If physical manoeuvres have not been successful, intravnous adenosine (up to 0.25 mg kg-I) may be tried. This is a very short-acting (half-life < 10 s) naturally occurring purine nucleoside that causes complete heart block for a fraction of a second following intravenous admllllstratlOn (Usual dose in adUIt 3 mg; maximum 12 mg). It IS hjgb.1y effective at terminating junctional tach cardias or reveing atrial tac ycar ias. It rarely affects ventricular tachycardia. The side-effects of adenosine are very brief but include bro~pasm, che~ain and heaviness of the limbs. An alernative treatment is verapaniirIO mg i.v. over 5-10 min . It is important not to give verapamil if”p–blockers have been previously administeres or if the tachycardia presents with broad (>0.14 s) QRS complexes.
Rarely, medical therapy fails to terminate a tachycardia and rapid atrial pacing (directly or via the oesophagus) or DC-cardioverslOn may be considered., Prophylaxis To prevent recurrences, drugs may be used to impair AV nodal conduction (classes II and IV and digoxin), impair abnormal connEction conJuctio;(dasses a and III) or suppress the ectopic beats that initiate the arrhYthmia (classes I, II and III). In most cases, however, AV nodal- mociihcation, by a radiofrequency ablation technique, is used to destroy the tachycardia circuit and prevent recurrences.
Wolff-Parkinson-White (wpw) syndrome
This is a congenital condition caused by an abnormal myocardial connectio~between atrium and ventricle (bundle of kent). During sinus rhythm the electrical impulse can conduct quickly over this.abnormal connection to depolarize the ventricles abnormally. This results in the typical ECG pattern of WPW syndrome-a short PR interval and a wide QRS complex that begins as a slurred part known as the Il wave (see Fig. llAl). About half of those with WPW pattern on the ECG have tachycardias. The tachycardias are of two sorts:
ATRIOVENTRICULAR RE-ENTRY. This is a circus movement tachycardia in which a depolarization wave travels from the atrium to the ventricle, usually through the AV node, and from the ventricle to the atrium through the abnormal pathway. Intravenous verapamil will terminate most of these tachycardias. ATRIAL FIBRILLATION. During atrial fibrillation the ventricles may be depolarized by impulses travelling over both the abnormal and the normal pathways. The conduction ability of the abnormal pathway is depressed by drugs that affect the atrium (e.g. disopyramide and amiodarone) but not by verapamil and digoxin, which, paradoxically, may improve conduction over the abnormal pathway. Therefore, neither verapamil nor digoxin should be used to treat atrial fibrillation associated with the WPW syndrome.
Symptomatic patients should be treated by radiofrequency ablation of the abnormal pathway. Drugs, such as class Ia, Ie and III, may be used if ablation is (rarely) unsuccessful or not wanted.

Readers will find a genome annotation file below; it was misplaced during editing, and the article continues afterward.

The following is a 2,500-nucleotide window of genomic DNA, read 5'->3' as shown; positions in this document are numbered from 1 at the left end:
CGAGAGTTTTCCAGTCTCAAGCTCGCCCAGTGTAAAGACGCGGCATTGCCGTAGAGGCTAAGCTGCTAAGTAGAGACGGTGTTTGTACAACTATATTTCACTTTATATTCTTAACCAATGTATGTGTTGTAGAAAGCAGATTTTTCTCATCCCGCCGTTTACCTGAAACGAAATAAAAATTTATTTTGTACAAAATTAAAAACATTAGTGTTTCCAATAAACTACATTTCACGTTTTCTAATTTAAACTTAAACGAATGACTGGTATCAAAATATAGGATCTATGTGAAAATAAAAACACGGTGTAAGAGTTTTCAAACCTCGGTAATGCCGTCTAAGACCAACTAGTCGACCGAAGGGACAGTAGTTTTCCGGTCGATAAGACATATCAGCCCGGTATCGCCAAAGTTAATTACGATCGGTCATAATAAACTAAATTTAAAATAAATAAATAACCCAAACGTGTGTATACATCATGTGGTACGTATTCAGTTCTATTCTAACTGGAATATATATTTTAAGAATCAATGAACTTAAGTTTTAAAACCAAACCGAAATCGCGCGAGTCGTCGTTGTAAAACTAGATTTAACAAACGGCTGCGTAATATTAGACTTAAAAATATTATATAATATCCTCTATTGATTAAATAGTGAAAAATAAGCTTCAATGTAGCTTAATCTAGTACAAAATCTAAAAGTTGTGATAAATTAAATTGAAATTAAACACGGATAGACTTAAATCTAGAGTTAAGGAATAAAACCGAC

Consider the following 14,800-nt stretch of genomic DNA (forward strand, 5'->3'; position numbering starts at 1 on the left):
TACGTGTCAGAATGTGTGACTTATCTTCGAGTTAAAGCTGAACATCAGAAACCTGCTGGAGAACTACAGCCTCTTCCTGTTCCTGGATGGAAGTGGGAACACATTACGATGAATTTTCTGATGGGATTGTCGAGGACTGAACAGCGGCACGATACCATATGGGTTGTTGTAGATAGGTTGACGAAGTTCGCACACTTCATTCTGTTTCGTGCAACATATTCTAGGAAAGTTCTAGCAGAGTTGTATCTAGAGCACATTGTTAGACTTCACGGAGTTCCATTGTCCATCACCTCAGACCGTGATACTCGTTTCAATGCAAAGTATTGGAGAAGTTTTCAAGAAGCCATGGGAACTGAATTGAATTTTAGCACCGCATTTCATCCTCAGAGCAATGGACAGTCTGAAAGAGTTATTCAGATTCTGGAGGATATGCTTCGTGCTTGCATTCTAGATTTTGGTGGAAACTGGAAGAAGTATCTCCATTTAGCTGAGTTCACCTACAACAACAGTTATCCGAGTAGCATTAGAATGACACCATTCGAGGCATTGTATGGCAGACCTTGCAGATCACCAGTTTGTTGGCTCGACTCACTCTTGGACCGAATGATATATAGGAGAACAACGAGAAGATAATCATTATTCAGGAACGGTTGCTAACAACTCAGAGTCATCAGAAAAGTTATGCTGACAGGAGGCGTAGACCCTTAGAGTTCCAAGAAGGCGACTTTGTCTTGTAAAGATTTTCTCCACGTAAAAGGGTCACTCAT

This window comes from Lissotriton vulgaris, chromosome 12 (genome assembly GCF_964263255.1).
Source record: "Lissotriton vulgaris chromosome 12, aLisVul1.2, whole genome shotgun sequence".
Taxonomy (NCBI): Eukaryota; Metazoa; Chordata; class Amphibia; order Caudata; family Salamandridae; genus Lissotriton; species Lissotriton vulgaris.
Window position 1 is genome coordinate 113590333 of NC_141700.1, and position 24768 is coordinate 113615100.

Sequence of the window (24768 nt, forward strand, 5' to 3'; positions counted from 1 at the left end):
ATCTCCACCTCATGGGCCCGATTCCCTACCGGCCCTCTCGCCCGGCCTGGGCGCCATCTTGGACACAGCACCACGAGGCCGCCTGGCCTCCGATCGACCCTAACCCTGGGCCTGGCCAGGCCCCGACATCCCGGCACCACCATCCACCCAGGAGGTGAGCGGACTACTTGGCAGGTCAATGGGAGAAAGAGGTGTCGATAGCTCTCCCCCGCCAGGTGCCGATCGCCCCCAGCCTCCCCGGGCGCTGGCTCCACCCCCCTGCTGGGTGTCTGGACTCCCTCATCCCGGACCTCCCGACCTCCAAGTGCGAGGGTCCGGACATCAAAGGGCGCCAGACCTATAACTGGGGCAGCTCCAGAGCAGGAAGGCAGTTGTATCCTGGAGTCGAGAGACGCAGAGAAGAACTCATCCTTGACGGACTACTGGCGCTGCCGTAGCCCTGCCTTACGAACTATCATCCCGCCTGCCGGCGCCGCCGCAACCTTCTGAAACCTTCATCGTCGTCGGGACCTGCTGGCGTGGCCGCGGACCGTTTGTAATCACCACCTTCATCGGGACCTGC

There are four main types of ventricular tachyarrhythmia:
1 Ventricular premature beats
2 Ventricular tachycardia
3 Ventricular fibrillation
4 Torsades de pointes (twisting of points)
Except for torsades de pointes, most ventricular arrhythmias are caused by coronary heart disease, hypertension or cardiomyopathy. Torsades de pointes arises when ventricular repolarization is greatly prolonged (long QT interval). The causes of QT prolongation and torsades de pointes are listed. Congenital QT prolongation may be associated with syncope, and torsades de pointes which may cause sudden death. Congenital QT prolongation may (Jervell-Lange-Nielsen syndrome) or may not (Romano-Ward syndrome) be associated with congenital deafuess.
Ventricular premature beats
These may be uncomfortable, especially when frequent. The patient may complain of extra beats, missed beats or heavy beats because it may be the premature beat, the post-ectopic pause or the next sinus beat that is noticed by the patient. The pulse is irregular owing to the prema- (b) ture beats. Some early beats may not be felt at the wrist. When a premature beat occurs regularly after every normal beat, ‘pulsus bigeminus’ may occur.
On the ECG the premature beat has a broad (>0.12 s) and bizarre QRS complex because it arises from an abnormal (ectopic) site in the ventricular myocardium. Following the premature beat there is usually a complete compensatory pause because the timing of sinus rhythm is not influenced by the premature beat. Ventricular premature beats have been graded in order of severity. The ‘Lown Classification’ is designed for premature beats occurring in the setting of acute myocardial infarction, but has been wrongly applied to other situations. This is particularly true of R-on- T ventricular’ premature beats (occurring simultaneously with the upstroke or peak of the T wave of the previous beat). Following myocardial infarction, such premature beats may induce ventricular fibrillation. This is extremely uncommon in other circumstances.
Treatment of ventricular ectopics may be advised because of symptoms or because they may provoke or threaten to provoke more serious arrhythmias. If structural heart disease is present and premature beats are frequent or run together (three or more beats at a time), treatment is offered. Drugs from classes I, II or III are used. In the absence of heart disease, ventricular premature beats may safely be ignored.